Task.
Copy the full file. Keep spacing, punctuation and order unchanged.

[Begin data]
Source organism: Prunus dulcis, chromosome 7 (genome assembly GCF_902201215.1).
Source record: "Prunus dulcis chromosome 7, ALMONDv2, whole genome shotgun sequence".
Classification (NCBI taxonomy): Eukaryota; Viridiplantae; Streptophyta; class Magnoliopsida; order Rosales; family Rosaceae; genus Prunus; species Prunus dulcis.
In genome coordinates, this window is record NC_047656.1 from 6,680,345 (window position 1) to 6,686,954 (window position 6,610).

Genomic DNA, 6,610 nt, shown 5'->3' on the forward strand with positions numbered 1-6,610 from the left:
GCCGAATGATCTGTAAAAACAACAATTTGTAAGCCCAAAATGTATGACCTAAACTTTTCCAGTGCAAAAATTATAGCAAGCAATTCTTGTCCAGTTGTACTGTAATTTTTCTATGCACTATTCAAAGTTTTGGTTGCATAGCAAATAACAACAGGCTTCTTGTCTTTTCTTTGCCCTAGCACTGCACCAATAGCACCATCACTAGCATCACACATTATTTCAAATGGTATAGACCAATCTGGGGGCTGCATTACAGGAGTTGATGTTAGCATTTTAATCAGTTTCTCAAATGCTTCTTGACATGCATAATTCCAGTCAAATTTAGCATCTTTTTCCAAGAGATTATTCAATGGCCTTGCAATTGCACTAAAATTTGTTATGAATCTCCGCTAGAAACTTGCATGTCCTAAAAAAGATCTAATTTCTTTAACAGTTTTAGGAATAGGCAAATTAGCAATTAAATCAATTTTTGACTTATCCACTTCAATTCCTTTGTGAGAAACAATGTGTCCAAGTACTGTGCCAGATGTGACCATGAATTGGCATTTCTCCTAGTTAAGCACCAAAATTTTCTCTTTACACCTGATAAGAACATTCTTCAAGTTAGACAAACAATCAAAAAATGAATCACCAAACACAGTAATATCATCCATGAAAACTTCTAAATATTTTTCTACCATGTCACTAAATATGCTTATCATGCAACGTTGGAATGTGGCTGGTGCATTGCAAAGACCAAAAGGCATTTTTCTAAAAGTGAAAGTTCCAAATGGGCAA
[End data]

Source organism: Prunus dulcis, chromosome 7 (genome assembly GCF_902201215.1).
Source record: "Prunus dulcis chromosome 7, ALMONDv2, whole genome shotgun sequence".
Classification (NCBI taxonomy): Eukaryota; Viridiplantae; Streptophyta; class Magnoliopsida; order Rosales; family Rosaceae; genus Prunus; species Prunus dulcis.
In genome coordinates, this window is record NC_047656.1 from 6,680,345 (window position 1) to 6,686,954 (window position 6,610).

Genomic DNA, 6,610 nt, shown 5'->3' on the forward strand with positions numbered 1-6,610 from the left:
GCCGAATGATCTGTAAAAACAACAATTTGTAAGCCCAAAATGTATGACCTAAACTTTTCCAGTGCAAAAATTATAGCAAGCAATTCTTGTCCAGTTGTACTGTAATTTTTCTATGCACTATTCAAAGTTTTGGTTGCATAGCAAATAACAACAGGCTTCTTGTCTTTTCTTTGCCCTAGCACTGCACCAATAGCACCATCACTAGCATCACACATTATTTCAAATGGTATAGACCAATCTGGGGGCTGCATTACAGGAGTTGATGTTAGCATTTTAATCAGTTTCTCAAATGCTTCTTGACATGCATAATTCCAGTCAAATTTAGCATCTTTTTCCAAGAGATTATTCAATGGCCTTGCAATTGCACTAAAATTTGTTATGAATCTCCGCTAGAAACTTGCATGTCCTAAAAAAGATCTAATTTCTTTAACAGTTTTAGGAATAGGCAAATTAGCAATTAAATCAATTTTTGACTTATCCACTTCAATTCCTTTGTGAGAAACAATGTGTCCAAGTACTGTGCCAGATGTGACCATGAATTGGCATTTCTCCTAGTTAAGCACCAAAATTTTCTCTTTACACCTGATAAGAACATTCTTCAAGTTAGACAAACAATCAAAAAATGAATCACCAAACACAGTAATATCATCCATGAAAACTTCTAAATATTTTTCTACCATGTCACTAAATATGCTTATCATGCAACGTTGGAATGTGGCTGGTGCATTGCAAAGACCAAAAGGCATTTTTCTAAAAGTGAAAGTTCCAAATGGGCAA